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Privacy 17 July 2019

Accessible, Clear, and Appropriate: An Open Letter to Amazon on Privacy Policies

Jeff Wilbur
By Jeff WilburSenior Director, Online Trust
Steve Olshansky
Steve OlshanskyDirector, Trust Technology, Policy, and Strategy

With great power comes great responsibility.

Online marketplaces, such as Amazon, are becoming increasingly common. But can consumers count on these marketplaces to help safeguard their privacy? On Monday, coinciding with Amazon Prime Day, the Internet Society partnered with Mozilla and other organizations to publish An Open Letter to Amazon about Privacy.

We call for Amazon to require vendors of connected devices to have “a privacy policy that is easily accessible, written in language that is easily understood, and appropriate for the person using the device or service.”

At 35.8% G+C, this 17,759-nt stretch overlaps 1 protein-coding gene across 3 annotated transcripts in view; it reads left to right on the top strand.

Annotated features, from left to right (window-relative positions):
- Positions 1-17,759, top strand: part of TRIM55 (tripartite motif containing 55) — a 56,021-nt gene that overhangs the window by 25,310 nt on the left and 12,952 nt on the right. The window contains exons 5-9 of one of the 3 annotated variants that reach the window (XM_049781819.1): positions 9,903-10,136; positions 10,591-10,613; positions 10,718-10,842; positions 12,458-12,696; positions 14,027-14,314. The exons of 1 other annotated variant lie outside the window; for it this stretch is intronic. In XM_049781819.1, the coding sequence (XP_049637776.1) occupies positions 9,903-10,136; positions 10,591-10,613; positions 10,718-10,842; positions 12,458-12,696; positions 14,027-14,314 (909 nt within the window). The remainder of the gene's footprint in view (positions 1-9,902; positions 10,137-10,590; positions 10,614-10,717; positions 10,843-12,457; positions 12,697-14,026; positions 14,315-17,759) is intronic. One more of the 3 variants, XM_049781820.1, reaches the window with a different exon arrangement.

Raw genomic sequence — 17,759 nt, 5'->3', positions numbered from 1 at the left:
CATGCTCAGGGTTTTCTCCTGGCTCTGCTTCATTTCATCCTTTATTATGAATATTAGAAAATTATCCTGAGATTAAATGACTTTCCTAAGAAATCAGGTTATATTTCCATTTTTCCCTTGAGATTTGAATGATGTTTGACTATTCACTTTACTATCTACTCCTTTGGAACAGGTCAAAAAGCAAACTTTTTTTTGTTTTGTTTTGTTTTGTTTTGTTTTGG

This is one of the five minimum guidelines we called for in a joint statement with Mozilla and Consumers International during the 2018 holiday buying season: “Minimum Standards for Tackling IoT Security.” The other guidelines cover strong passwords, software upgradability, ability to manage reported vulnerabilities, and encryption of data. However, these five guidelines are just baseline recommendations. A full set of principles addressing security, privacy, and lifecycle issues is outlined in our IoT Trust Framework.

We urge everyone involved in the production and sales of connected products to step up and help protect their customers by ensuring that trust by design – making privacy and security the default – becomes a common practice. An Open Letter to Amazon about Privacy starts with the premise that it’s essential for vendors to have a public privacy policy. As security and privacy levels rise, so will consumer confidence. Which means we all benefit.

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Disclaimer: Viewpoints expressed in this post are those of the author and may or may not reflect official Internet Society positions.

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